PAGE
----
Supply chain analysts like Lora Cecere of Supply Chain Insights have criticised the slow pace of innovation and progress in the supply chain. In her blog she recently quipped "what I see is big hat, and no cattle" with a circle of stagnation in the vendor and end user supply chain community. I'd like to share with you my vision for how companies can break out of that circle by changing the established roles of technology, people and processes in supply chain operations.
For many years now I have believed that the most effective way to manage a supply chain is by adopting an approach much like a modern control room of a large operation, such as an oil refinery. The heart of that control room is an important piece of technology: a control system that allows operators to monitor the status of key performance indicators, generate predictive alarms well before a mishap, and translate high level off-line directives into precise actions. Detailed and robust models allow the system to translate huge amounts of data into digestible information for the team overseeing the operation.
Essentially a modern day control room moves the operator from being 'in the loop' to 'on the loop'. That is, the operator is no longer running around making on-line adjustments, dealing with difficult-to-assimilate data, and struggling to keep everything under control. Gone also is the over-correction and process instability caused by the time lag between the operators' action and the process's reaction. Instead, operators can manage the processes at arm's length.
A supply chain control room
Today's supply chains are also dynamic and complex processes, but without the benefit of these advanced process controls. This explains why planning teams spend most of their time tuning forecasts, expediting goods and fighting fires. Alarms may come after it's too late to gracefully resolve problems, if at all. Everyone is busy trying to keep the supply chain under control, but the results are sub-optimal. Forecasts are off, inventory is out of place, and service levels aren't what they could or should be, despite heavy/expensive inter-depot transfers.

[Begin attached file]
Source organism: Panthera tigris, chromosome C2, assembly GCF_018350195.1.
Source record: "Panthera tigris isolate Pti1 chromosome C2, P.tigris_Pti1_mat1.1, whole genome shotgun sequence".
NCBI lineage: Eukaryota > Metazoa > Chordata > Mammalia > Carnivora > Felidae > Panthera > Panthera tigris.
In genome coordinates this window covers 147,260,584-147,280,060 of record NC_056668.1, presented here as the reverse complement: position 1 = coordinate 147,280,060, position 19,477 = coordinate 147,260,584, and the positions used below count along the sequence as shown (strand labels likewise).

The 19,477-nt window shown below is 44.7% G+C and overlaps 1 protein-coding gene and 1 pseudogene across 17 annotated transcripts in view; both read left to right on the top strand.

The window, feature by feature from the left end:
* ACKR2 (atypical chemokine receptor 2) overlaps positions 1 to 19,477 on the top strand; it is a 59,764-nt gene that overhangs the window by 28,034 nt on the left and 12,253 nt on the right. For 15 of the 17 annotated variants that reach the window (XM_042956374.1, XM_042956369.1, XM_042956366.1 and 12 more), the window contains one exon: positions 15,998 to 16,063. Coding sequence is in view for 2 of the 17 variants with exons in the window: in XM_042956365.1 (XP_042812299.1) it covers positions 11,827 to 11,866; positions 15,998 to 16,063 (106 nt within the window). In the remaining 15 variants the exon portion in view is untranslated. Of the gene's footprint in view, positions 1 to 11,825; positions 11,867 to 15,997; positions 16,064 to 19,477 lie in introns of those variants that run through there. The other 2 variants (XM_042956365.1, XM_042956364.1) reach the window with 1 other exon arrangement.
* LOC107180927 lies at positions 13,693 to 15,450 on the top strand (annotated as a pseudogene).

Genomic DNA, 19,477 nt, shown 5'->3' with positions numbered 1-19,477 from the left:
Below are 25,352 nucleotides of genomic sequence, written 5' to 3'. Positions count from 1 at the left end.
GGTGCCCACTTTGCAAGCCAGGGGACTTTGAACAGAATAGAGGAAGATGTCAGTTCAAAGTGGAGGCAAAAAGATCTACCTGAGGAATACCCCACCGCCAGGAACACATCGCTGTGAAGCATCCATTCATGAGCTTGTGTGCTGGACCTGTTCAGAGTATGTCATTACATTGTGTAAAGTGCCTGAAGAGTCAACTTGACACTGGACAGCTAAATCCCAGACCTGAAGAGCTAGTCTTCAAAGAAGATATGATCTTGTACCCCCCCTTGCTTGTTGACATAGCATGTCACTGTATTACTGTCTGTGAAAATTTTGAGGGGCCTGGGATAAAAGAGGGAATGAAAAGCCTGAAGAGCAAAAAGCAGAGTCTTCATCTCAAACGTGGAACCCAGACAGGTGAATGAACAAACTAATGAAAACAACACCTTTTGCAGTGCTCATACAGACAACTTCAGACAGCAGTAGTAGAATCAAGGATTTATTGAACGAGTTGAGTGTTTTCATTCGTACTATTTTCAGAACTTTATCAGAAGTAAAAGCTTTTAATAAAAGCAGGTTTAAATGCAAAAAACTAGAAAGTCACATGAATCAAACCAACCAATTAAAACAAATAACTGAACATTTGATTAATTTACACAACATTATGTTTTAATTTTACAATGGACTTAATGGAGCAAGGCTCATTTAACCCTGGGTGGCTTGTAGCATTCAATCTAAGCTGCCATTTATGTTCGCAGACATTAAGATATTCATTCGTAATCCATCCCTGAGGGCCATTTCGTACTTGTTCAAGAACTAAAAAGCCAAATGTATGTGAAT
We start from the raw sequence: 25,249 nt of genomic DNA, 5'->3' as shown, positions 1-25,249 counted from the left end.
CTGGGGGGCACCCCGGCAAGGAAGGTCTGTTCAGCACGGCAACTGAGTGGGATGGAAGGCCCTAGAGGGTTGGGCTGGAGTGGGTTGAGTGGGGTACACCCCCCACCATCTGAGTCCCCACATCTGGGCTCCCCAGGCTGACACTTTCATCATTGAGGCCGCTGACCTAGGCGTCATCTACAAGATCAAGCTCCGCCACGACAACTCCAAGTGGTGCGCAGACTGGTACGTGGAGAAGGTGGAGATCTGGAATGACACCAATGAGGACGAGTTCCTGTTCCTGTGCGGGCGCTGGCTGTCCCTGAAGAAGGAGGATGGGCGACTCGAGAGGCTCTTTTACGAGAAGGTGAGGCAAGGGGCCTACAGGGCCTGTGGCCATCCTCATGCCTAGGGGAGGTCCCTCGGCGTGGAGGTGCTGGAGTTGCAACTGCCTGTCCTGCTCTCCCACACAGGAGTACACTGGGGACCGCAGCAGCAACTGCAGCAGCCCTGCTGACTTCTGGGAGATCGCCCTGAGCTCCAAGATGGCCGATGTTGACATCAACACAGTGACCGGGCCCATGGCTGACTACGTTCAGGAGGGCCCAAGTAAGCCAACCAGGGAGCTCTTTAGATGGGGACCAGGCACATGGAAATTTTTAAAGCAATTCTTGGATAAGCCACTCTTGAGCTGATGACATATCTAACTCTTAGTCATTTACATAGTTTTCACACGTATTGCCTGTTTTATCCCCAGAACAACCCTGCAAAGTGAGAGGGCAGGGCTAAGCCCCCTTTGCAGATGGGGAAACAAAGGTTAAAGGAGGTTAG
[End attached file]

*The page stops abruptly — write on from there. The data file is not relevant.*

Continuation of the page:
In a supply chain control room, powerful statistical engines crunch quantities of data behind the scenes, distinguishing between and planning for both fast moving and heterogeneous (lumpy and long-tail) demand. Inventory optimisation automatically translates customer service policies into optimised inventory mixes to create profitable responses. Planners and business managers take a low-touch approach that involves fine tuning the demand plans, applying their specialist knowledge and creativity.
Recent developments have conspired to make the supply chain "control room" vision much more achievable. Downstream data is more available. Demand sensing techniques are maturing. Predictive analytics and big data techniques are becoming available for analysing demand and recognizing underlying behaviours. Supply chain planning and execution have started to merge. Finally, progressive supply chain executives have started to see the benefits of letting the technology handle more of the day-to-day workload, allowing planners to plan off-line, rather than fire-fighting most of their day.
Making the transition
As a technology-based society, we have been through this type of transition many times before. For example, in the 1960s and 1970s machine tools migrated from manual to numerical (NC) to computer control (CNC). In the 1980s, manufacturing firms adopted statistical process control (SPC) techniques that dramatically improved quality and stability. More recently, planes now "fly by wire" rather than via direct manual mechanical control. The transitions often posed challenges, but the end results were always dramatically improved and people moved into more knowledge-intensive activities. The decision to migrate involved a leap of faith, but after which, nobody ever looked back.
Some of our clients are starting to transition to a new supply chain vision. One early adopter is global electronics distributor RS Components. Their head of supply chain planning, Andrew Lewis, recently described in a web seminar how automating their statistical forecast and optimal inventory targets planning allowed their planners to focus on enriching the forecast with market intelligence. With this approach, he says, he was able to drive a $3 million in inventory reduction in just days.
When you look at your own supply chain planning, I encourage you to think about how you can dramatically improve your processes as you turn over more of the groundwork to technology. Part of the benefit is efficiency. It takes a lot less work to oversee a more automated process than being intimately involved in every step. But history has shown that the far more valuable benefit is effectiveness. An automated process holds the promise of much greater stability and improved results. At some companies we have seen it happen. Perhaps yours is ready to begin the evolution as well?